Indexed on: 04 Nov '08Published on: 04 Nov '08Published in: Toxicon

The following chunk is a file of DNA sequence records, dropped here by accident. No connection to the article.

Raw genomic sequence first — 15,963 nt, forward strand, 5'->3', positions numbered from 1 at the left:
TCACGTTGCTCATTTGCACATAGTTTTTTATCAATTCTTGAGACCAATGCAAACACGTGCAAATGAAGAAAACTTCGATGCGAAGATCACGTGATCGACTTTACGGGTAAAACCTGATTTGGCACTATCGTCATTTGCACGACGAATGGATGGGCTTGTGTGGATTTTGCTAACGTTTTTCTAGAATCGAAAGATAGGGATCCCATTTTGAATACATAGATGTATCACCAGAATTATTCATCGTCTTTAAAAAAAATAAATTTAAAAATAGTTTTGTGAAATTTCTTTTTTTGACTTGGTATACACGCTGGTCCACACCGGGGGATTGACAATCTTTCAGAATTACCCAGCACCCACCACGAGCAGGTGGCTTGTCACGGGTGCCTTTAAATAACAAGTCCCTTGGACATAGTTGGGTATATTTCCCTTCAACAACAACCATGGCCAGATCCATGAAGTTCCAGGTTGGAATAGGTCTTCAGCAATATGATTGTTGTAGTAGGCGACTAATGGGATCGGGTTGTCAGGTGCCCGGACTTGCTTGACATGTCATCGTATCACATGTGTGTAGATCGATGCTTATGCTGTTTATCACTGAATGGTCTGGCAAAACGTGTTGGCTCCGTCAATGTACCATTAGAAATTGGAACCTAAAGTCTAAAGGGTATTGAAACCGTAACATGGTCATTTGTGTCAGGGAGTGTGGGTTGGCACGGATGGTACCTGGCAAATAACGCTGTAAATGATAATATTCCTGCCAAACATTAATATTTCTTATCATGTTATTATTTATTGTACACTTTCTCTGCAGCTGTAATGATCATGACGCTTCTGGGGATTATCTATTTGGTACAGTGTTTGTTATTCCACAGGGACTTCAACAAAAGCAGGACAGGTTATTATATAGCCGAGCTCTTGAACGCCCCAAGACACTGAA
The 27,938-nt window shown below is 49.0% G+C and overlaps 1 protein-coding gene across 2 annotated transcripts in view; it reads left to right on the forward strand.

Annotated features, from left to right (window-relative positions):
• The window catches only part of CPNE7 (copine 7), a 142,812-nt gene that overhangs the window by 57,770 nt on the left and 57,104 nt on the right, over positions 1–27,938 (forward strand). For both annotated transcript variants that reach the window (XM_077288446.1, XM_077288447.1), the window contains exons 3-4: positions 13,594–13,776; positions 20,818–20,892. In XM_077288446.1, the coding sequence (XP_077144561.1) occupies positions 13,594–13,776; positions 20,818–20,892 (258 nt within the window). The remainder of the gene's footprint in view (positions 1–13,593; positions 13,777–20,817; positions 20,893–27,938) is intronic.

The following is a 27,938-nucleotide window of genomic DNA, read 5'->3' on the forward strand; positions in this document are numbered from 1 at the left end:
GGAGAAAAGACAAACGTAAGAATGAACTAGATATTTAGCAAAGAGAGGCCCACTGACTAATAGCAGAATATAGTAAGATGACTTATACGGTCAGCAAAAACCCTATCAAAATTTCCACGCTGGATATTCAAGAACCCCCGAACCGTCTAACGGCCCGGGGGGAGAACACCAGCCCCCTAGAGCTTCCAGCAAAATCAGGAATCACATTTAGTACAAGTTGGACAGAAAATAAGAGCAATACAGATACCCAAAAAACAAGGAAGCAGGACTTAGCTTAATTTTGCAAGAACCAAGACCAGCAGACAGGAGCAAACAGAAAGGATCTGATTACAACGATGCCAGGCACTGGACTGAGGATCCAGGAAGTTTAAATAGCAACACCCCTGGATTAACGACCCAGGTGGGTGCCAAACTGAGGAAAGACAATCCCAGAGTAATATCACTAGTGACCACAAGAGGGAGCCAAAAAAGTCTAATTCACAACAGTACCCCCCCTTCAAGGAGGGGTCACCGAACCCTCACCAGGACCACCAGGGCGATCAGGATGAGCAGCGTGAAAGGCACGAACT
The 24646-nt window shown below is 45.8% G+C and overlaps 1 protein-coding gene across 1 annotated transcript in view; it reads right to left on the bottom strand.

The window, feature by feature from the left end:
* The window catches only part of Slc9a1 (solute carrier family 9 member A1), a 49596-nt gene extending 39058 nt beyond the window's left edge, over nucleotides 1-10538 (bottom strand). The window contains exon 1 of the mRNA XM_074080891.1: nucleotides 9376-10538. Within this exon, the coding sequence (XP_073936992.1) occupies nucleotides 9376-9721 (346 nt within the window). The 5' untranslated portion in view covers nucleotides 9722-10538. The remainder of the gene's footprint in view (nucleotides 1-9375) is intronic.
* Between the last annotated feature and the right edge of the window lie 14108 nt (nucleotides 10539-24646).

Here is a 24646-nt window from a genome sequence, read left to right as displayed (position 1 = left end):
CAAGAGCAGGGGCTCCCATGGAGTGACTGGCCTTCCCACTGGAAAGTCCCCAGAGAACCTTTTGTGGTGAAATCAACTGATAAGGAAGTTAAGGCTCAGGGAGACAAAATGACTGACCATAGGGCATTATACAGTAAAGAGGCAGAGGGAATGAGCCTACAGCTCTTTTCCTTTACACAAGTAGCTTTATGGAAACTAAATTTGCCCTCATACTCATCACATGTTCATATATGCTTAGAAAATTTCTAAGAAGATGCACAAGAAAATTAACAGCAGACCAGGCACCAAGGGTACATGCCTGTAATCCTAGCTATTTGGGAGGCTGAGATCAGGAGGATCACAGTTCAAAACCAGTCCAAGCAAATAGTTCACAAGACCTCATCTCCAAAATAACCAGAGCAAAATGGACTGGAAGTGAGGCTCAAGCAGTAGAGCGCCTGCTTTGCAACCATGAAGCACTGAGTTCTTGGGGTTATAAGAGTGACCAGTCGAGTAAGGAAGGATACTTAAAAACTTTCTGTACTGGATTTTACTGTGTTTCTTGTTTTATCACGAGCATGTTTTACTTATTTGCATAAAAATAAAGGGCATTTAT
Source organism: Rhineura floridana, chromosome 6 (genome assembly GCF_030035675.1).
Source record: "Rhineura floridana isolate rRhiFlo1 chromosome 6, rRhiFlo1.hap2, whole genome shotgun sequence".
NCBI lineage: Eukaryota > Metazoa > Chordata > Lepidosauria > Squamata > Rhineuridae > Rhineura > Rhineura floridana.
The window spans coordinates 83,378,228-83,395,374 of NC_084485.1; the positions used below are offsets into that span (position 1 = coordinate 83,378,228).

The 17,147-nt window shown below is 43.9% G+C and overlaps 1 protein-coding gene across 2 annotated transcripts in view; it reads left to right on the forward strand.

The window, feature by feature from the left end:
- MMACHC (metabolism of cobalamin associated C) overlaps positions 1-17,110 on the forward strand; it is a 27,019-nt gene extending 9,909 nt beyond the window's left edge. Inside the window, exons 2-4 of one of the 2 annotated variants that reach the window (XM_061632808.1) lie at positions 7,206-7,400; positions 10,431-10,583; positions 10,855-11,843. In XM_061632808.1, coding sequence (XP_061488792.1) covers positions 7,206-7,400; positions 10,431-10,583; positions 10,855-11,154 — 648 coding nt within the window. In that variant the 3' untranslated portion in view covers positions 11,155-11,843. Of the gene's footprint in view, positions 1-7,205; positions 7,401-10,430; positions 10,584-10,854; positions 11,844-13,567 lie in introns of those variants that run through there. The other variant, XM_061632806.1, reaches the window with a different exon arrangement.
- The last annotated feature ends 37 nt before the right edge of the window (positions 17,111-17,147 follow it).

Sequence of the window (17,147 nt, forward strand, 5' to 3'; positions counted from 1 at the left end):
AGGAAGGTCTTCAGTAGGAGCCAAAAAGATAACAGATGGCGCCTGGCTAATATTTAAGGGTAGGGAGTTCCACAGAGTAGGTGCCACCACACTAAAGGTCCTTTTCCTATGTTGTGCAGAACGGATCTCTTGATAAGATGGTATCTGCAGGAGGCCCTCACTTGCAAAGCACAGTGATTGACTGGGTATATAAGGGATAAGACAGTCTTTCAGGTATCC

In recent years, chlorophyll fluorescence analysis has become one of the most powerful and widely used techniques available to plant ecophysiologists. In this work, the chlorophyll fluorescence is used in order to evaluate the biotic stress induced by exposure to cyanobacterial toxins (microcystins). Experiments were carried on the aquatic plant Lemna gibba exposed to various concentrations of a microcystins (0.01, 0.03, 0.05, 0.07, 0.15, 0.22 and 0.3mug equivalent MC-LR.mL(-1)) during 5h. The reversibility of the stress changes was also studied following 24h of treatment. The efficiency and the utility of this biophysical technique were compared to biochemical analysis priory used to evaluate the plant stress induced by such contamination. The results showed that there is a concentration-dependent effect on the measured in vivo chlorophyll fluorescence with significant differences between the control and all concentrations except for 0.01mug equivalent MC-LR.mL(-1). The reversibility tested showed also that after avoiding the contact with the microcystins, the chlorophyll fluorescence measurements were not significantly different from the control. The results showed that if the contact with the microcystins is short and not repeated plants may not suffer from a significant stress. We concluded that this simple and rapid technique based on the variable fluorescence, could be recommended and applied to test the plant stress caused by cyanobacterial toxins.